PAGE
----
Woodstock Faces $800K School Bond

Voting on the Woodstock Union High School District budget, bond and officers will take place by Australian ballot in each member town on Tuesday, March 4. All other warning items will be decided at Woodstock Union High School’s Teagle Library on March 12.

Woodstock — Voters will be asked to approve an $800,000 bond issue at Town Meeting on March 4 to acquire real estate, replace the supervisory union’s roof, renovate the high school’s aging windows and change-out one of two boilers at the school.

Residents casting ballots for Woodstock Union High School District will also be asked to approve a budget that proposes a 3.5 percent increase in spending, to $11.7 million.

“I don’t think there is anything really alarming about this budget,” said Director of Finance and Operations David Leenders, who took the post last summer.

The bond is broken down into four separate warning articles, each to be voted on separately.

The first asks voters to approve $300,000 for purchasing land that abuts the union high and middle school to construct a second egress to the property. The new entrance and exit would send vehicles onto Mill Road, and would be used mainly for emergency access. A building on the property will also allow for additional storage, School Board member Brian Bontrager said.

In addition, voters will be asked to approve $150,000 to replace the roof on the Windsor Central Supervisory Union building, which suffers from functional problems; $150,000 to replace an aging boiler at the middle school; and $200,000 to renovate 30-year-old drafty windows at the high school, which was built around 1960.

The roof on the central office, which is on the high school grounds off Route 4 in Woodstock, is only 10 years old and Bontrager expressed frustration that the school district is having to undertake major repairs on something that ordinarily should have lasted at least 20 years.

“The shingles are starting to show some wear,” he said. “Some of the roof panels are just bad.”

With the bond money, insulation will also be added to the attic of the office building.

Leenders said “it is virtually impossible to predict” how many cents per $100 of valuation the bond would add onto the tax rate for the duration of the note, which would likely span a 10- to 15-year period. He said a bond taken out in 1994 is being retired, as the last debt service payment is included in the 2014-15 proposed budget.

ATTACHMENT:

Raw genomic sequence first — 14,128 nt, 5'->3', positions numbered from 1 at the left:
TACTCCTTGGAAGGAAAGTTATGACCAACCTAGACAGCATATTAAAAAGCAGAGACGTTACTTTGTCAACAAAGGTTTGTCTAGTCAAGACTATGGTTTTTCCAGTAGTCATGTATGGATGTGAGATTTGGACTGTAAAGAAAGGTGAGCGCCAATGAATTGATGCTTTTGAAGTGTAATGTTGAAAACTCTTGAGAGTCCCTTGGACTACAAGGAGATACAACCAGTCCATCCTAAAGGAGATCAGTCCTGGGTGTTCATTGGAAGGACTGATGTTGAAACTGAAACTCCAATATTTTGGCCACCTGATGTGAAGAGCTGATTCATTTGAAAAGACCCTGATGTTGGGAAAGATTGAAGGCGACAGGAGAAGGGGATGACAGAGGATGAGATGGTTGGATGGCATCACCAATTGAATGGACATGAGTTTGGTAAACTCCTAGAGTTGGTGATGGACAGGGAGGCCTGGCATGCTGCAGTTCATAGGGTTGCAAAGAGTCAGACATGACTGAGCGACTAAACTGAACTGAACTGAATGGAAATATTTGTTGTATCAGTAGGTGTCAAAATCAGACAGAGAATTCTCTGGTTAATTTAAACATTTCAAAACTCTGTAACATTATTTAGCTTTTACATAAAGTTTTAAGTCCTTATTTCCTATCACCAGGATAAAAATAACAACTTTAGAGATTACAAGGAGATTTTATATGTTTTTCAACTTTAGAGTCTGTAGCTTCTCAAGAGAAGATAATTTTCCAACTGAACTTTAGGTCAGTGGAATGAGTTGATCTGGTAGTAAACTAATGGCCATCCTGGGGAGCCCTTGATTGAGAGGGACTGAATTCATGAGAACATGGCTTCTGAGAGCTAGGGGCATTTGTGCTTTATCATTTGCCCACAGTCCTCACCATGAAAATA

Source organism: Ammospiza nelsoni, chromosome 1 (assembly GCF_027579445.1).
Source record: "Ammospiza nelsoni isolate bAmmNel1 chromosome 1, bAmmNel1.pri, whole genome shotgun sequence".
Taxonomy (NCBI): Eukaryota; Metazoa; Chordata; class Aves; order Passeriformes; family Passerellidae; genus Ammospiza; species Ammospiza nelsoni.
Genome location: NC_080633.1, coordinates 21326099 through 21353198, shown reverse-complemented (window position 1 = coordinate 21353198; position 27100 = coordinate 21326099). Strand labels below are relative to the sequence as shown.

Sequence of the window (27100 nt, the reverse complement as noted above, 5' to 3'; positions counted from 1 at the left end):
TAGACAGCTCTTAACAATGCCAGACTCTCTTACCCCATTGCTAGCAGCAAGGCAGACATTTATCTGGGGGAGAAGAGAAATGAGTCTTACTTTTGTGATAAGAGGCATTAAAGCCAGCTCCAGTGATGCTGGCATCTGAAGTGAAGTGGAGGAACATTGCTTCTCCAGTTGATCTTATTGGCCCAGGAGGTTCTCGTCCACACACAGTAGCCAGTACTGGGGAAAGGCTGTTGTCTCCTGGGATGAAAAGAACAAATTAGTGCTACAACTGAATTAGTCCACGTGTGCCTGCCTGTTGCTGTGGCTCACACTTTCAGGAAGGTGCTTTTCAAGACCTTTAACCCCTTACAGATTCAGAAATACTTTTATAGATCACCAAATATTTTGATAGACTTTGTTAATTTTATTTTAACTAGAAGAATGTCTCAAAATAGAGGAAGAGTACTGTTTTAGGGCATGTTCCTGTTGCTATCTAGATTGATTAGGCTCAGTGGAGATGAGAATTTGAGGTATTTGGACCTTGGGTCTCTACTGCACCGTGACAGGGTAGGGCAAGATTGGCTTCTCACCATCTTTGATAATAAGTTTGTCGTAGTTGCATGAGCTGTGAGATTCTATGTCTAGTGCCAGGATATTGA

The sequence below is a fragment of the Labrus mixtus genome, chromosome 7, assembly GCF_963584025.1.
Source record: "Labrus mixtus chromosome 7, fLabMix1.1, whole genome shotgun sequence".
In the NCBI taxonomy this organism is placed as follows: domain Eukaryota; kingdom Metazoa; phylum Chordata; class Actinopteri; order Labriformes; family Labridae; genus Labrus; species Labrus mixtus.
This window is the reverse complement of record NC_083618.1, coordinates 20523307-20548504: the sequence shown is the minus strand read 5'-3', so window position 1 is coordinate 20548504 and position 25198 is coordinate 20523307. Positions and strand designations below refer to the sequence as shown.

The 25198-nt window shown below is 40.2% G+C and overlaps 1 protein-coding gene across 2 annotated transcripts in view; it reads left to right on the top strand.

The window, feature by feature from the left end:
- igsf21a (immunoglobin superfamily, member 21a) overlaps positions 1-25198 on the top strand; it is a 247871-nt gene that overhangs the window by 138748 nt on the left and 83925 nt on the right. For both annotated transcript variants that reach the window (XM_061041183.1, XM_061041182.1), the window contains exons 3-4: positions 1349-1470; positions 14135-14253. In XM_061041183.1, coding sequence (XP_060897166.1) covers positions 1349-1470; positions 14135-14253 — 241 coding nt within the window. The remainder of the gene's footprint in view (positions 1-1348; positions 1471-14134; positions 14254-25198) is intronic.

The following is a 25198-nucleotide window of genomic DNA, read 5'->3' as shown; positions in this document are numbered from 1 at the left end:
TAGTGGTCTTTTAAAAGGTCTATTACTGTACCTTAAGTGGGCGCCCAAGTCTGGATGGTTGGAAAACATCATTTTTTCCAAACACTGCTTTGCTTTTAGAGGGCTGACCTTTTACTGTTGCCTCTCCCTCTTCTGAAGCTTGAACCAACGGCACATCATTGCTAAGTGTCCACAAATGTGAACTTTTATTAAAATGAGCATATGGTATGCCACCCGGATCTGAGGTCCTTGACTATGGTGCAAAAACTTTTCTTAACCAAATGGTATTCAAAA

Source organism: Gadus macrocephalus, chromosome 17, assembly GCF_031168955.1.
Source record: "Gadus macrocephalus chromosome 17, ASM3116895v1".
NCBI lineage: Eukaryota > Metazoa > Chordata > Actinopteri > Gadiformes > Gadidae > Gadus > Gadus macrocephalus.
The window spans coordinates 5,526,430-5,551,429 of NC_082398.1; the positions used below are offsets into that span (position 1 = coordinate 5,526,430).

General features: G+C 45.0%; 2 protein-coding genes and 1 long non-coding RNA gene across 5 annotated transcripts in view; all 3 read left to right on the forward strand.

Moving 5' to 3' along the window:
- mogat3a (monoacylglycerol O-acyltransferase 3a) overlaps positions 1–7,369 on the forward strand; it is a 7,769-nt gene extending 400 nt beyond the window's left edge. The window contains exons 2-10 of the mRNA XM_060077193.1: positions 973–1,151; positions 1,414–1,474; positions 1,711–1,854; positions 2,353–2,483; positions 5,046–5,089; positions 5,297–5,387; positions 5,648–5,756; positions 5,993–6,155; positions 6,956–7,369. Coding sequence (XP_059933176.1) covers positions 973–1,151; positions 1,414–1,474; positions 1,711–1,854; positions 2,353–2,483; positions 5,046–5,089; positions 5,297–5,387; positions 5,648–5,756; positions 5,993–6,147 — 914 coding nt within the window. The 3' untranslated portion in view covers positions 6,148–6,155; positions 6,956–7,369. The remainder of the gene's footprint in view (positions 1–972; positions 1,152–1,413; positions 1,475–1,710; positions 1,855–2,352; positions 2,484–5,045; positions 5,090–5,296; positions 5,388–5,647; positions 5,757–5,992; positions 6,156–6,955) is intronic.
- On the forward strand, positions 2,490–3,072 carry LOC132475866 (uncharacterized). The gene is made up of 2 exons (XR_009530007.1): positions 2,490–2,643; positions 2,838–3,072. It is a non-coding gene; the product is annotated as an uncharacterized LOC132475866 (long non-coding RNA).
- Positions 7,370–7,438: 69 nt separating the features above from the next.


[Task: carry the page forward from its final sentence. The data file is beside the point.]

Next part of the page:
The proposed spending plan represents an increase of $400,000, though the amount of money to be raised by taxes to support the proposed budget has decreased slightly.

This is, in part, because $400,000 in prior year’s surplus was applied to the proposed budget, Leenders said. About $160,000 in surplus money, which was applied to the budget as a transfer expense and accounts for a portion of the projected spending increase, is slated for c apital reserves to replenish building maintenance and heating accounts that were used over recent years.

Because of a proposed 7 cent increase in the statewide education homestead tax rate and a drop of 16 cents in Woodstock Union’s “equalized pupil” count, the tax rate would go up 8 cents to $1.76 per $100 of valuation. Based on those projections, the owner of a $250,000 home who doesn’t qualify for Vermont’s income sensitivity program would see an annual tax bill of $4,400.

“The biggest driver in the increase of the tax rate is in the amount determined at the state level,” Leenders said. “It is that way all around the state.”

Projected K-12 tax rates per $100 of assessed value in each town have Barnard at $1.73, Bridgewater at $1.88, Pomfret at $1.60, Reading at $1.89, Killington at $1.71 and Woodstock at $1.69.

Under those projected rates, all towns, except for Pomfret, would see a projected tax rate increase, from as little as 5 cents (Woodstock) to as much as 17 cents (Killington). Pomfret’s rate is projected to decrease 8 cents.

Voters will also weigh in on candidates running for office, though there are no contested races. Victoria Jas is running unopposed for a union school board seat, while a second seat has no candidates running for the position, as shown on the ballot. Incumbent Paige Hiller is running unopposed for the Woodstock Elementary School board.

The proposed 2014-15 Woodstock Elementary School budget is $3.2 million. The spending plan represents a roughly 7 percent increase over the current year’s spending, Leenders said.

Like many Vermont school districts, enrollment numbers continue to decline from year-to-year. This year there are nine fewer students attending the union high and middle school compared to last year, which brings the current enrollment to 525 students.

There will be an informational meeting to explain the budget and bonds on Feb. 24 at 7 p.m. at Woodstock Union High School’s Teagle Library.

Jordan Cuddemi can be reached at jcuddemi@vnews.com or 603-727-3248.